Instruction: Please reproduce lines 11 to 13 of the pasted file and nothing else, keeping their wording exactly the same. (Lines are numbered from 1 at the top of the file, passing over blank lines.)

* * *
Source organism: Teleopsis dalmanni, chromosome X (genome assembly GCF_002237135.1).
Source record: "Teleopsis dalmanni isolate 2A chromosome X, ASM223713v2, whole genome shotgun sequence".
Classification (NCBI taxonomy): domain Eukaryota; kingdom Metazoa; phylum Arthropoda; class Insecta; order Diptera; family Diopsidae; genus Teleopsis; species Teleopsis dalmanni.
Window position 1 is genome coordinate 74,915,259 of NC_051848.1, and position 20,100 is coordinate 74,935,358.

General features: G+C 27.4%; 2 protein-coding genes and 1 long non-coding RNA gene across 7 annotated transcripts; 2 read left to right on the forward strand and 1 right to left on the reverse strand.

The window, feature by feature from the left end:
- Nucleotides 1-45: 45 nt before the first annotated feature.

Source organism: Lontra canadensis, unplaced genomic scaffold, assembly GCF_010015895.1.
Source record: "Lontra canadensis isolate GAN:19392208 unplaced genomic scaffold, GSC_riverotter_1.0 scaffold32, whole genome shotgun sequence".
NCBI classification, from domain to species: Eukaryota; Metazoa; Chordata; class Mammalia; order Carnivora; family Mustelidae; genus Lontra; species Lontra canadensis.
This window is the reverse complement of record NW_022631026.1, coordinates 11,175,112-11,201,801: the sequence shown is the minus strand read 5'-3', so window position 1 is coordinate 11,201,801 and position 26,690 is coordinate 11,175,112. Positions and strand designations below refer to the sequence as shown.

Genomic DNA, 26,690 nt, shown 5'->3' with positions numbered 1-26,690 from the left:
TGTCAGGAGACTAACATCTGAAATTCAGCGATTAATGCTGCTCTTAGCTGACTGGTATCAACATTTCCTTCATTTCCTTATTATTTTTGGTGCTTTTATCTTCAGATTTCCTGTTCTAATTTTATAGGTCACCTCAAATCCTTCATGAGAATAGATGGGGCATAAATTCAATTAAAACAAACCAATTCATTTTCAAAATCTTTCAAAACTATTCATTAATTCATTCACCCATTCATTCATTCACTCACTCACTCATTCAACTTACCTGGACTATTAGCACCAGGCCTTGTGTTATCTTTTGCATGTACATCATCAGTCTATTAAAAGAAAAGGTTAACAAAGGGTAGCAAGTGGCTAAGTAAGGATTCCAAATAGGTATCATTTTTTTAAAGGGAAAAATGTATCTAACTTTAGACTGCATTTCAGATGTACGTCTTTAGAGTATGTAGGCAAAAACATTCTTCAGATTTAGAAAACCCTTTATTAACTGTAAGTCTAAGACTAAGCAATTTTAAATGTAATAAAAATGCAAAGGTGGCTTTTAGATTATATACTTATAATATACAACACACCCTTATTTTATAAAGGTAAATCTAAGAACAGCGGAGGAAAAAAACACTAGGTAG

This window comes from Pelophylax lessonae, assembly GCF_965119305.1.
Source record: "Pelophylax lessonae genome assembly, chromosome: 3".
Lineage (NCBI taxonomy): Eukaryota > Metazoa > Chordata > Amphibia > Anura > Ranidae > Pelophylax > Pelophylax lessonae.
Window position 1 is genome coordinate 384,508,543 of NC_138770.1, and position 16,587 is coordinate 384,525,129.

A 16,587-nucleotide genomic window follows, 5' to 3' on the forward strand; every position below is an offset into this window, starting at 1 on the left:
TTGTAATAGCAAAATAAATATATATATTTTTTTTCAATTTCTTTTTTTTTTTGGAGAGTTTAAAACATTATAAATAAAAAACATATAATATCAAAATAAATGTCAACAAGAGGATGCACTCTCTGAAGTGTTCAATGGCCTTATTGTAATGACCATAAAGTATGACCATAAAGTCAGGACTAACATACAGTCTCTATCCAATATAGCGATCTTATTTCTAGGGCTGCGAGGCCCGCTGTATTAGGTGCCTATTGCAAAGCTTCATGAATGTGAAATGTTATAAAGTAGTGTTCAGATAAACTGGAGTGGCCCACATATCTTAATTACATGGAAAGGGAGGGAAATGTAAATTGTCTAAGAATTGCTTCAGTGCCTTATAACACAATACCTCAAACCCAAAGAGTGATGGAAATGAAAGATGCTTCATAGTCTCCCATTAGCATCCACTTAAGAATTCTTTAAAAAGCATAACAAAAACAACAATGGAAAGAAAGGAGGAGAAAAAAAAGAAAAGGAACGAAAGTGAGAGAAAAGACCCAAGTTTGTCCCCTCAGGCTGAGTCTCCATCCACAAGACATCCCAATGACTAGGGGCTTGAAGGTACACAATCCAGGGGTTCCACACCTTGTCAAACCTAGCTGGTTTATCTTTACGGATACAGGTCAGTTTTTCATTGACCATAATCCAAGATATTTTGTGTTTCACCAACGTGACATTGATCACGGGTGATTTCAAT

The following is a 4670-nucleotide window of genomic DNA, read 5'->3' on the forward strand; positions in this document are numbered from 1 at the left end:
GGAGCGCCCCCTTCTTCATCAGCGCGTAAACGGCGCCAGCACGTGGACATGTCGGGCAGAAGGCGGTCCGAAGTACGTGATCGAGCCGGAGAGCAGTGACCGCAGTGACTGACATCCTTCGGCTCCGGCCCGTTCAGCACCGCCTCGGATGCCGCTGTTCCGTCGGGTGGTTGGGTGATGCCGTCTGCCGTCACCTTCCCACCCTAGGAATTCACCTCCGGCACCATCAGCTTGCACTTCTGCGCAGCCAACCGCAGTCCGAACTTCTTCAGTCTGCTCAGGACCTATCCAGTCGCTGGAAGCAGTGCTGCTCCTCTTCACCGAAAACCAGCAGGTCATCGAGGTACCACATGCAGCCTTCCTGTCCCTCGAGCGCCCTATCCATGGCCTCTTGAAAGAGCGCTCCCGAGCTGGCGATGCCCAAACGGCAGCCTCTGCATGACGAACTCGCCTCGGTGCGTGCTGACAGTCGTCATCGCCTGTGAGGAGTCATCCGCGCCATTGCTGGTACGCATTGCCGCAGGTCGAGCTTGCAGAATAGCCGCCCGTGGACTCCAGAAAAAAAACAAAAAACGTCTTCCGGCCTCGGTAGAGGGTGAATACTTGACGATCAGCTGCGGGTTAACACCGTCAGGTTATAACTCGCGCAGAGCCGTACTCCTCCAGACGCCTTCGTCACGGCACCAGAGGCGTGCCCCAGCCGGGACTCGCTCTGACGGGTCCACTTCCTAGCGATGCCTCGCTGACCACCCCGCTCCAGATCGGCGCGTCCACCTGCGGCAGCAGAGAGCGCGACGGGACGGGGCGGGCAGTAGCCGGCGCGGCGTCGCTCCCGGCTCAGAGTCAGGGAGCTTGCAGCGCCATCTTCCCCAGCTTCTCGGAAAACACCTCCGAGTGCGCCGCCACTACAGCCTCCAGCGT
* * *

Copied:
This window is the reverse complement of record NW_022631026.1, coordinates 11,175,112-11,201,801: the sequence shown is the minus strand read 5'-3', so window position 1 is coordinate 11,201,801 and position 26,690 is coordinate 11,175,112. Positions and strand designations below refer to the sequence as shown.

Genomic DNA, 26,690 nt, shown 5'->3' with positions numbered 1-26,690 from the left:
TGTCAGGAGACTAACATCTGAAATTCAGCGATTAATGCTGCTCTTAGCTGACTGGTATCAACATTTCCTTCATTTCCTTATTATTTTTGGTGCTTTTATCTTCAGATTTCCTGTTCTAATTTTATAGGTCACCTCAAATCCTTCATGAGAATAGATGGGGCATAAATTCAATTAAAACAAACCAATTCATTTTCAAAATCTTTCAAAACTATTCATTAATTCATTCACCCATTCATTCATTCACTCACTCACTCATTCAACTTACCTGGACTATTAGCACCAGGCCTTGTGTTATCTTTTGCATGTACATCATCAGTCTATTAAAAGAAAAGGTTAACAAAGGGTAGCAAGTGGCTAAGTAAGGATTCCAAATAGGTATCATTTTTTTAAAGGGAAAAATGTATCTAACTTTAGACTGCATTTCAGATGTACGTCTTTAGAGTATGTAGGCAAAAACATTCTTCAGATTTAGAAAACCCTTTATTAACTGTAAGTCTAAGACTAAGCAATTTTAAATGTAATAAAAATGCAAAGGTGGCTTTTAGATTATATACTTATAATATACAACACACCCTTATTTTATAAAGGTAAATCTAAGAACAGCGGAGGAAAAAAACACTAGGTAG